But the focus is on inducement, stopping the inducement of our children to this behaviour, and promotion- those two things are the ones that we will be focusing on.

If protecting children is the focus of the Bill, why does it require an entirely separate bill from current child protection laws?

We are not really singling out anybody. In 2007, we had an Act which stops defilement, the defilement Act, it is already there. We have the Penal Code which criminalises homosexuality in some form, but it is not specific, it’s not effective, it needs strengthening.

The Bill comes in to include other issues that have emerged over time-issues of promotion, it has never happened, it is happening now, issues of inducing children- it was never there, it was happening now.

Sunday Monitor also interviewed gay rights LGBT Kasha Jacqueline Nabagesera. She is the founder and director of Freedom and Roam Uganda and winner of the Martin Ennals Award for Human Rights Defenders by a coalition of international human rights organizations. She called on the international community to continue to stand up for human rights in Uganda.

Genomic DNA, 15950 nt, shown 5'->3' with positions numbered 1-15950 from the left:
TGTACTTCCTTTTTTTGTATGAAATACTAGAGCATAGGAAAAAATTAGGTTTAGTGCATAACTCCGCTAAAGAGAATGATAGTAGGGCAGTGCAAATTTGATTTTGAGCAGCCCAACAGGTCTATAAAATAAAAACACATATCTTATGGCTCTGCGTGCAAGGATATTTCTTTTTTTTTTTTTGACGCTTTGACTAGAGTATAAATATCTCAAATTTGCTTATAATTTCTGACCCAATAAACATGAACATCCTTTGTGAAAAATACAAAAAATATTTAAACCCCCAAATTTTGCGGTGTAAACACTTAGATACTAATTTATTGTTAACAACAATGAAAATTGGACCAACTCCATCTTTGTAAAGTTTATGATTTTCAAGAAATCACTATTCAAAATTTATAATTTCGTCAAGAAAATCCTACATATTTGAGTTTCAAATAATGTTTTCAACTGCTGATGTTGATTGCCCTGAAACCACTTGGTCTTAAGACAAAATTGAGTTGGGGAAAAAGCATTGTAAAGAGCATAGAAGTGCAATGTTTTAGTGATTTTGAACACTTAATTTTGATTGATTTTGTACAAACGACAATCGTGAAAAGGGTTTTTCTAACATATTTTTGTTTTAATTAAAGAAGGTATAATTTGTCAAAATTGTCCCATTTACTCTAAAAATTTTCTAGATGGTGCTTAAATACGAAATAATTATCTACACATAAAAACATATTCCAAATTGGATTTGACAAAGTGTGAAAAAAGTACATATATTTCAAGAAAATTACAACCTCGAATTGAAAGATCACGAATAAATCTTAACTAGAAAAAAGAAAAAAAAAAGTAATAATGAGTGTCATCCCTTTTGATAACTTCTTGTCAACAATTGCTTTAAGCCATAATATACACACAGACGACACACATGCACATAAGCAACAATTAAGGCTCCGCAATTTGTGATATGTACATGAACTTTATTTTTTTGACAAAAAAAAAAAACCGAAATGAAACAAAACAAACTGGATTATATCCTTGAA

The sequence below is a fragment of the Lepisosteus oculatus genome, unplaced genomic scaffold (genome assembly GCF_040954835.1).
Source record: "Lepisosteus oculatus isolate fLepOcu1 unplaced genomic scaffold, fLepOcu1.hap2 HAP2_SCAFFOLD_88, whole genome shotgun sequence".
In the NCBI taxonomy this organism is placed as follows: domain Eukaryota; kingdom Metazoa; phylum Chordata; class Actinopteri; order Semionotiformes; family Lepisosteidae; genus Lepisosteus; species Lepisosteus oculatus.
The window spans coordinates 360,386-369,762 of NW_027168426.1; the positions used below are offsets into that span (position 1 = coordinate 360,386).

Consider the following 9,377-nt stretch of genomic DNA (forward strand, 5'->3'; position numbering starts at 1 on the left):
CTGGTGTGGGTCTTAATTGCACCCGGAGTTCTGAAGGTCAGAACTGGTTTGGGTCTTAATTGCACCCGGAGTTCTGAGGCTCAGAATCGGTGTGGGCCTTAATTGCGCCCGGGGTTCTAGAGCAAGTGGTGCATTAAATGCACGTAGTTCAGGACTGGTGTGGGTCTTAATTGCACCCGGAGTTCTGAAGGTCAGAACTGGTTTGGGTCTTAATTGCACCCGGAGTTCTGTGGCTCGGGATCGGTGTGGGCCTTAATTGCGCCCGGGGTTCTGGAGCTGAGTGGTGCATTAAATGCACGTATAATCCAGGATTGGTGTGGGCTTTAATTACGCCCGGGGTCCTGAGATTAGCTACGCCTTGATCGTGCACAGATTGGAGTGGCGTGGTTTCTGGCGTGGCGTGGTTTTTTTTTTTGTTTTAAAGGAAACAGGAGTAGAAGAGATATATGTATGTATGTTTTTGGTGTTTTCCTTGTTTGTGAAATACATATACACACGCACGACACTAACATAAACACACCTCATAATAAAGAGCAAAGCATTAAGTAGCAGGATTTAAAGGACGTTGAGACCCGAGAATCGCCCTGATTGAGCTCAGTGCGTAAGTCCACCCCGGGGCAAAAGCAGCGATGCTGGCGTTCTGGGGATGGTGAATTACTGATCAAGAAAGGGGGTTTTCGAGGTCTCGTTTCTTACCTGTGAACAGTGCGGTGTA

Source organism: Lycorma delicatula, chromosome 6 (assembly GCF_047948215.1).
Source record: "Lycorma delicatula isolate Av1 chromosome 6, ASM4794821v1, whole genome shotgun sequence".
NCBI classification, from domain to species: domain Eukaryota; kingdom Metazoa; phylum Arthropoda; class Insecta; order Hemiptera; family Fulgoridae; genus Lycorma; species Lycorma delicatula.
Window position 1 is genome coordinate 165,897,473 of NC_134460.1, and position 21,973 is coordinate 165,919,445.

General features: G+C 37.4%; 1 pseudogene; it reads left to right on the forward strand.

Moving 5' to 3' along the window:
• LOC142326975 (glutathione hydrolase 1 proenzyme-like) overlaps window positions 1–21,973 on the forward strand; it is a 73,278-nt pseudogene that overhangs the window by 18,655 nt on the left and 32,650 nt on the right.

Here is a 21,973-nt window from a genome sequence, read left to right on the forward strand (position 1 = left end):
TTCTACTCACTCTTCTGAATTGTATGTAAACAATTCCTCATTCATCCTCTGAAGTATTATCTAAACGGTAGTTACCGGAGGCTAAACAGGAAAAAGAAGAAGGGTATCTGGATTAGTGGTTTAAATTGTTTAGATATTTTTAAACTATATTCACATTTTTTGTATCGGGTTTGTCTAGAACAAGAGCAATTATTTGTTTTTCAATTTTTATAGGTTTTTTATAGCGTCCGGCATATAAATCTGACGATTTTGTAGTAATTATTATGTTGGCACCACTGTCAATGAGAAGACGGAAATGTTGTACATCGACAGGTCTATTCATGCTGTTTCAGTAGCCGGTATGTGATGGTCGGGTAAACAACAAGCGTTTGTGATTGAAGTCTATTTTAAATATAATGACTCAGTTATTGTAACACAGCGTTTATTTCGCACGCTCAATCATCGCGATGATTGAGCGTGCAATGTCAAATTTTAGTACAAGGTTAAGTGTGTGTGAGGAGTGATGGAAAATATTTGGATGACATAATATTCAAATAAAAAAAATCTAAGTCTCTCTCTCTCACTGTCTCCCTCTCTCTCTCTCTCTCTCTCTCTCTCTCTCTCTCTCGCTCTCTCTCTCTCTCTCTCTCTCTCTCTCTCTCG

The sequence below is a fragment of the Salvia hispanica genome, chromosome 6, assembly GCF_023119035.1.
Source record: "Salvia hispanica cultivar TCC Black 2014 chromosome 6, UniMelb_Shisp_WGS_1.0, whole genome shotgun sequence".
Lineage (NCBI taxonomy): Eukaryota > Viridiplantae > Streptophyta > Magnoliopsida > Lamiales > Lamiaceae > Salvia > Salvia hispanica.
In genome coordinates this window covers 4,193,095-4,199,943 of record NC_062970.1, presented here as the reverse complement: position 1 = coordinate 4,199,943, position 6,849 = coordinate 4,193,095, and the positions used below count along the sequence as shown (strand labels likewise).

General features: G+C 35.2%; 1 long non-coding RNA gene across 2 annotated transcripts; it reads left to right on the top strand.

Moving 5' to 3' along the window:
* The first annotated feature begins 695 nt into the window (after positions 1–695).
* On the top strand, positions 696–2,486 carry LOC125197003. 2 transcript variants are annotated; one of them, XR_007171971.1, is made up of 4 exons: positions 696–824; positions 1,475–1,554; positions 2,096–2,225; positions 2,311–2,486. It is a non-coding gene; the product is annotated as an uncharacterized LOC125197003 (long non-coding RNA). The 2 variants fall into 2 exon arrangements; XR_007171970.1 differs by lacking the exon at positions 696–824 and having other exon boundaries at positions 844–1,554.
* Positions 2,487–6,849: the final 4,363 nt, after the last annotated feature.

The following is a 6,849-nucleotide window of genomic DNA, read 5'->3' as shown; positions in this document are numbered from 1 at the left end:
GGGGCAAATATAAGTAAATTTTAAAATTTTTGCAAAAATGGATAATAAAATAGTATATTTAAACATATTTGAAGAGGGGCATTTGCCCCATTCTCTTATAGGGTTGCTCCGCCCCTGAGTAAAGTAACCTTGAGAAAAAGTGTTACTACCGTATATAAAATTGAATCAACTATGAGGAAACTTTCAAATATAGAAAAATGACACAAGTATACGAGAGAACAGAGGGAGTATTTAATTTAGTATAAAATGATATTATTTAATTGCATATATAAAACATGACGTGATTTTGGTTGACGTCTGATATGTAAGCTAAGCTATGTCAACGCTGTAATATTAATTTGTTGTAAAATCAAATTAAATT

Every human rights violation that happens in Uganda, we need Ugandans to stand up and say enough is enough – and our allies in the international community to also stand up. At the end of the day, Uganda is not alone, we operate in a global village.

She also denounced the false charges that gays were trying to “recruit” children into homosexuality:

If I found someone trying to recruit children into homosexuality, I would even hand them in myself – he is trying to pretend that he’s protecting children of Uganda, but he’s not doing that.

Today, he thinks he is condemning Kasha, but he could be condemning his own children in future. There are very many children who are growing up and he is pretending to be protecting them, but they could turn out to be like some of us.

The issue here is not even recruitment or promotion. For two years, Bahati has been asked by everyone to produce the evidence and he has not produced it. He is just using that to get sympathy from the masses of people in Uganda who are parents – that’s the only reason he has insisted we are recruiting children. He does not have any other argument.